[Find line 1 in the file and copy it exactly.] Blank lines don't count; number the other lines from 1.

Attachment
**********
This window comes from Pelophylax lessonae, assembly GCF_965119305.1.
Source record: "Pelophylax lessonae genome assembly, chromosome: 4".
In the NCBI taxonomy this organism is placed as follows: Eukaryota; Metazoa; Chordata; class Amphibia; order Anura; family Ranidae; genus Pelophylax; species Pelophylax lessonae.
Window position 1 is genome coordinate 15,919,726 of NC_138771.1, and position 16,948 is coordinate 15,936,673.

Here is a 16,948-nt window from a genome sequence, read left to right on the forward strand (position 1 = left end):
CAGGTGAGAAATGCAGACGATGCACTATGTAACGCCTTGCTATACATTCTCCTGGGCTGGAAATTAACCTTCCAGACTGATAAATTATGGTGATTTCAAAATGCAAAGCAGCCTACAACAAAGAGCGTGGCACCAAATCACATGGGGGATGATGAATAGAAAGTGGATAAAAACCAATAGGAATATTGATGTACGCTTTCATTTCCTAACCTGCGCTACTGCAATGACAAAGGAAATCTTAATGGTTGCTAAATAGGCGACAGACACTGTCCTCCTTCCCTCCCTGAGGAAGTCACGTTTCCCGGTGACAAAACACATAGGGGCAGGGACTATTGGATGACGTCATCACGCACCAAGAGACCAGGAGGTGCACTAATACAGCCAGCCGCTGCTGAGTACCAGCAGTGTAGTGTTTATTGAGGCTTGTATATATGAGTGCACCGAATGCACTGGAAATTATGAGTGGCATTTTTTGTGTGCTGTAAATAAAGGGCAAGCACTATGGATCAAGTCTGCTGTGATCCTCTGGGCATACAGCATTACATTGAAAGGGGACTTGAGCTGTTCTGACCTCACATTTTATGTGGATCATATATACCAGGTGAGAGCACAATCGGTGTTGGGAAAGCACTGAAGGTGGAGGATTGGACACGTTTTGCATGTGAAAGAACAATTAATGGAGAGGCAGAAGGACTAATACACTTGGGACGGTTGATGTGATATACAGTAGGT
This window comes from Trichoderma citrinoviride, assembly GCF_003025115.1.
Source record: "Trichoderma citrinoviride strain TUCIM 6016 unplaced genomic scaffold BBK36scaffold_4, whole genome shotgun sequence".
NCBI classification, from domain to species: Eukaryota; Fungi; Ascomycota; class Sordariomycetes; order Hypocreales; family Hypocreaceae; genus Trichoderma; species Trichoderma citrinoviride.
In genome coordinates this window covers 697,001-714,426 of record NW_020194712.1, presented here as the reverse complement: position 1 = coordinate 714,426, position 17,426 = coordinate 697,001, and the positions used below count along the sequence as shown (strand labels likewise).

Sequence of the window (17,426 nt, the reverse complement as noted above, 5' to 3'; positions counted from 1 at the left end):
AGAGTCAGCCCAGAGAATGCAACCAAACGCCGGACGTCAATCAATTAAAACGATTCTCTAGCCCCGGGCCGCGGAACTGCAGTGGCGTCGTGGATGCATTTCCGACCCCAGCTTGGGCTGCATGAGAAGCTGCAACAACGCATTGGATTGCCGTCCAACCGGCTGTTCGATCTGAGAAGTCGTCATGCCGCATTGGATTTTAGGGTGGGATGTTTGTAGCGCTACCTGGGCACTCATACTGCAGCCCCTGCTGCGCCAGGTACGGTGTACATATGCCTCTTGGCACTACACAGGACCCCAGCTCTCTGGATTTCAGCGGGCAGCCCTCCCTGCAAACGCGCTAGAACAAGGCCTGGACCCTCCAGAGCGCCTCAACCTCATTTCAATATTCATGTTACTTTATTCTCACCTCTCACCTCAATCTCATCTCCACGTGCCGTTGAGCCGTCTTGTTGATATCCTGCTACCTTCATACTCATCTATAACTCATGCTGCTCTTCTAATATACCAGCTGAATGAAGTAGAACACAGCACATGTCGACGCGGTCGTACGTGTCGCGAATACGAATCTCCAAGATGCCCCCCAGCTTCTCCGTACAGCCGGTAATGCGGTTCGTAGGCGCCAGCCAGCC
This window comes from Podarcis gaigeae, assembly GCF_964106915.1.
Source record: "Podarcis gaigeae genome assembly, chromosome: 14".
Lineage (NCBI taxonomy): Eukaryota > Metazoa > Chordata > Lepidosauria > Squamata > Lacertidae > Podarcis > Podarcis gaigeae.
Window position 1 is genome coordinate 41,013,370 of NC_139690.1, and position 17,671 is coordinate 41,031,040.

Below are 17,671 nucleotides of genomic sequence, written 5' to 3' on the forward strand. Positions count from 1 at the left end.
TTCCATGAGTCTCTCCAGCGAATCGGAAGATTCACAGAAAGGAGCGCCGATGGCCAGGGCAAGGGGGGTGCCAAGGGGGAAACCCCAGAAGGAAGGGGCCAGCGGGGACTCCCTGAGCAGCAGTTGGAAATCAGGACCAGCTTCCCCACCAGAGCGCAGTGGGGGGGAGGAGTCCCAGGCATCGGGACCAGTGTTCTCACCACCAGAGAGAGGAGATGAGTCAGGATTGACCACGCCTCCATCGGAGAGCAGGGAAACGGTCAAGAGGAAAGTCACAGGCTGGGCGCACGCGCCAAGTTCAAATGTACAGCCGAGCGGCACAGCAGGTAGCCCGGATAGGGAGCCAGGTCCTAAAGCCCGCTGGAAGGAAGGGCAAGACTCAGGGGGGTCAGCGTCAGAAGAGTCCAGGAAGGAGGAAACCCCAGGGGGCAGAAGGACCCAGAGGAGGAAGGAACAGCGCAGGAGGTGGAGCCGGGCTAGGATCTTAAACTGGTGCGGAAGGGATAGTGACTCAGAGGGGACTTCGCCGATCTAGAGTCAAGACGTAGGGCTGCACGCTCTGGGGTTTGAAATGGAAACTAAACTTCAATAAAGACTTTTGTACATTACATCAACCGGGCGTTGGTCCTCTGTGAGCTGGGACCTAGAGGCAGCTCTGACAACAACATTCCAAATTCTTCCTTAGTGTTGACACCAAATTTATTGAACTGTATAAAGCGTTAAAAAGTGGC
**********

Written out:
This window comes from Pelophylax lessonae, assembly GCF_965119305.1.